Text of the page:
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More than 170 sharks caught in Australia cull policy

SYDNEY -- More than 170 sharks were caught during a controversial cull policy in Western Australia following a spate of fatal attacks, figures showed Wednesday, with 50 of the biggest ones destroyed.

The policy, in place around popular west coast beaches, was given the green light in January after six fatal attacks in the past two years, angering conservationists who claim it flies in the face of international obligations to protect the great white shark.

The state government said the aim was to reduce the risks to water users. Baited drum lines with hooks were set one kilometer (0.62 miles) offshore at the busiest beaches for a trial period from January 25 until April 30.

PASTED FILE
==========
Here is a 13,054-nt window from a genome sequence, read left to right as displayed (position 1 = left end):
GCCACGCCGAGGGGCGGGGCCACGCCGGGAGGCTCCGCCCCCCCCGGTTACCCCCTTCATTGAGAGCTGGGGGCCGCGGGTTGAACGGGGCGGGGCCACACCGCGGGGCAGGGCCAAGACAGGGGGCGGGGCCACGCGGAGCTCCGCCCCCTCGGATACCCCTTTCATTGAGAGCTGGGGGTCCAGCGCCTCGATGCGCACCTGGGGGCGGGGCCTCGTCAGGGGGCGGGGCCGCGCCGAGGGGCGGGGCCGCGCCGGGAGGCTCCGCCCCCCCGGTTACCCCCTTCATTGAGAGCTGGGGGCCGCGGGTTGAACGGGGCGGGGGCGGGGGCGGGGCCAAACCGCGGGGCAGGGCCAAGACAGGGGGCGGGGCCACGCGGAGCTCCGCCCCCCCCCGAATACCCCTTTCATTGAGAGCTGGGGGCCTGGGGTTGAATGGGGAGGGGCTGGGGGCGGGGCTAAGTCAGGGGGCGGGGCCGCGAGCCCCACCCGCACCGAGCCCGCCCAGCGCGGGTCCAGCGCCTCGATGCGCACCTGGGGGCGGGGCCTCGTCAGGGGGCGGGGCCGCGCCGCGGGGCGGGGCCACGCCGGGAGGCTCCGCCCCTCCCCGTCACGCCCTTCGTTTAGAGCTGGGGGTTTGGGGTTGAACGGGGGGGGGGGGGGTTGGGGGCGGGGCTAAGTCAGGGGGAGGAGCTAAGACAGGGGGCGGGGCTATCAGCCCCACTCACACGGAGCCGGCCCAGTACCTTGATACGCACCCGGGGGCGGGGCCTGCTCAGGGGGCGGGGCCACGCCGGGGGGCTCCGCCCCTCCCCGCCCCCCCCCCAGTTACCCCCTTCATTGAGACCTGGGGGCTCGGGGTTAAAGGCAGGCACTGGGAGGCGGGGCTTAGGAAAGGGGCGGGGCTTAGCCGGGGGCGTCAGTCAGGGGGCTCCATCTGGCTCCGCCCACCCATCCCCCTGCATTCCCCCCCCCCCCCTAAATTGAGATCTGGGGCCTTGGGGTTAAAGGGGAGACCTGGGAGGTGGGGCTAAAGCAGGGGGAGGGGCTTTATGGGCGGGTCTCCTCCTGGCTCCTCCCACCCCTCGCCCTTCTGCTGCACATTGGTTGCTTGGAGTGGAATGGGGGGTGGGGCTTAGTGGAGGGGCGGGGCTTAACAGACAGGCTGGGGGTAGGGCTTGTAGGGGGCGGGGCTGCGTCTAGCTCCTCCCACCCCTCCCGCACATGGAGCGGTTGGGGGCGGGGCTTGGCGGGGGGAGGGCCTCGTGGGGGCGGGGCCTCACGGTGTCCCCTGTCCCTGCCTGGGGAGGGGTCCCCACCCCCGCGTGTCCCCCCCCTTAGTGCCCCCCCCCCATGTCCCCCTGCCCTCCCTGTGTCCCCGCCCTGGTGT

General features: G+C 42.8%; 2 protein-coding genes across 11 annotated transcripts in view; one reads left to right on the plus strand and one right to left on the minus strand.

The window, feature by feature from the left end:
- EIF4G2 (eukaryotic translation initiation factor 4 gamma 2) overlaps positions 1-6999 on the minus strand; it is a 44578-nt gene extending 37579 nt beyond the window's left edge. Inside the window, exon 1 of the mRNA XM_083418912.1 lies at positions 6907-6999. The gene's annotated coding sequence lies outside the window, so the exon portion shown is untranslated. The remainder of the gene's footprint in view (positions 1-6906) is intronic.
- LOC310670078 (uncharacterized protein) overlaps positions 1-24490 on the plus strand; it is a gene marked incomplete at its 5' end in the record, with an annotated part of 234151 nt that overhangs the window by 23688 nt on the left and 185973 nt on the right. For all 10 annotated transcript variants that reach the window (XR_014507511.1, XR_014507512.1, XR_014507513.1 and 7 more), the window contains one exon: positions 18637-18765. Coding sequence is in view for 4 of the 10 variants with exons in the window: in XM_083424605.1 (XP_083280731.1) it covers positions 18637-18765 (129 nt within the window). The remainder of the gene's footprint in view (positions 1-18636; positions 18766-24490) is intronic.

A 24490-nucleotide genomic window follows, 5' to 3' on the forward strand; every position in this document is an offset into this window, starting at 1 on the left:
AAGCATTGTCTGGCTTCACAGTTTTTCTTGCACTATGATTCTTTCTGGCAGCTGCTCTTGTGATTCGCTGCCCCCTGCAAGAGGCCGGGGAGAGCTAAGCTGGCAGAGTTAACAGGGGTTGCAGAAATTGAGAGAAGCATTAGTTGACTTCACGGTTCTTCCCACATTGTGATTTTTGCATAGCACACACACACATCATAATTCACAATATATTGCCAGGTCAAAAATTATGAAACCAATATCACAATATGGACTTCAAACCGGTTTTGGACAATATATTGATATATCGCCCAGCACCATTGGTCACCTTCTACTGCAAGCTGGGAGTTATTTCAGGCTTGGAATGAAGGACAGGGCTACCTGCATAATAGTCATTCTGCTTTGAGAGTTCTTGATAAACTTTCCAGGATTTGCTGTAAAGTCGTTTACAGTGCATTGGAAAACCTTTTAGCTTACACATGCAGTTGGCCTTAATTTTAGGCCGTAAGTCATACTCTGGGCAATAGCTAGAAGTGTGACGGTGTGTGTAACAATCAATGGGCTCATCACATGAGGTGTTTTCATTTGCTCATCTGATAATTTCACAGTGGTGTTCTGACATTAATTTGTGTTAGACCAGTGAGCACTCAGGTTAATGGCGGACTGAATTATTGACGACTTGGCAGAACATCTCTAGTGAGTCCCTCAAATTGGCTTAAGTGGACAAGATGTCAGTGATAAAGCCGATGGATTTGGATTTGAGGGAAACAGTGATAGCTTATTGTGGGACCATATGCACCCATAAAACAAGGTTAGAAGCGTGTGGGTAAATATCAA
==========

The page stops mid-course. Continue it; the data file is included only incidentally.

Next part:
Any shark longer than three meters (10 feet) snagged by the lines and deemed to be a threat — including great white, bull and tiger sharks — could be killed.

The data released Wednesday showed that 172 sharks were caught with 50 of the biggest ones, including one of 4.5 meters, destroyed. Ninety were tagged before being released.

WA Fisheries Minister Ken Baston called the mitigation policy a success, saying it had restored confidence among beachgoers and contributed to knowledge about shark behavior.

“The human toll from shark attacks in recent years has been too high,” he said, adding, “Our carefully implemented policy targeted the most dangerous shark species known to be in our waters — white, tiger and bull sharks.”

The state government has applied to federal authorities to continue the program for three more years. But the state Labor opposition claimed no scientific evidence had been produced to show the policy was working.

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